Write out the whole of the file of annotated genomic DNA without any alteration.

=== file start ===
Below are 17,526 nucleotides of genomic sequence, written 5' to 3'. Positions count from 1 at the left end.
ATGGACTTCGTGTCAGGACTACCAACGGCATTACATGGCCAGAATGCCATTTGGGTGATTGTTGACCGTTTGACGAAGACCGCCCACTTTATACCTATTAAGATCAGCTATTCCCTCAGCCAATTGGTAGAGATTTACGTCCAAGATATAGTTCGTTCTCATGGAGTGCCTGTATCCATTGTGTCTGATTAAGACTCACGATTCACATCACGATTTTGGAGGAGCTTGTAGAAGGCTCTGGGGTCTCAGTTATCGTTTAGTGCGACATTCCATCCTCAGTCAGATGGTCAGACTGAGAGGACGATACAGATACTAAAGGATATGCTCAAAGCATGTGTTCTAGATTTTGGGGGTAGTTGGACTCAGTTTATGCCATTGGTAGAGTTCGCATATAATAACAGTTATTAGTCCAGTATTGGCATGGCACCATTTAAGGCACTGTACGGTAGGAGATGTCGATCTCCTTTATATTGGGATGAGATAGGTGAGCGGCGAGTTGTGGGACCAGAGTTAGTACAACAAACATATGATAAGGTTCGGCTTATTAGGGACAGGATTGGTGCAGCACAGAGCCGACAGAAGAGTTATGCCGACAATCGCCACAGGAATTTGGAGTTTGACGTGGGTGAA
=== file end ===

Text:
Below are 17,526 nucleotides of genomic sequence, written 5' to 3'. Positions count from 1 at the left end.
ATGGACTTCGTGTCAGGACTACCAACGGCATTACATGGCCAGAATGCCATTTGGGTGATTGTTGACCGTTTGACGAAGACCGCCCACTTTATACCTATTAAGATCAGCTATTCCCTCAGCCAATTGGTAGAGATTTACGTCCAAGATATAGTTCGTTCTCATGGAGTGCCTGTATCCATTGTGTCTGATTAAGACTCACGATTCACATCACGATTTTGGAGGAGCTTGTAGAAGGCTCTGGGGTCTCAGTTATCGTTTAGTGCGACATTCCATCCTCAGTCAGATGGTCAGACTGAGAGGACGATACAGATACTAAAGGATATGCTCAAAGCATGTGTTCTAGATTTTGGGGGTAGTTGGACTCAGTTTATGCCATTGGTAGAGTTCGCATATAATAACAGTTATTAGTCCAGTATTGGCATGGCACCATTTAAGGCACTGTACGGTAGGAGATGTCGATCTCCTTTATATTGGGATGAGATAGGTGAGCGGCGAGTTGTGGGACCAGAGTTAGTACAACAAACATATGATAAGGTTCGGCTTATTAGGGACAGGATTGGTGCAGCACAGAGCCGACAGAAGAGTTATGCCGACAATCGCCACAGGAATTTGGAGTTTGACGTGGGTGAA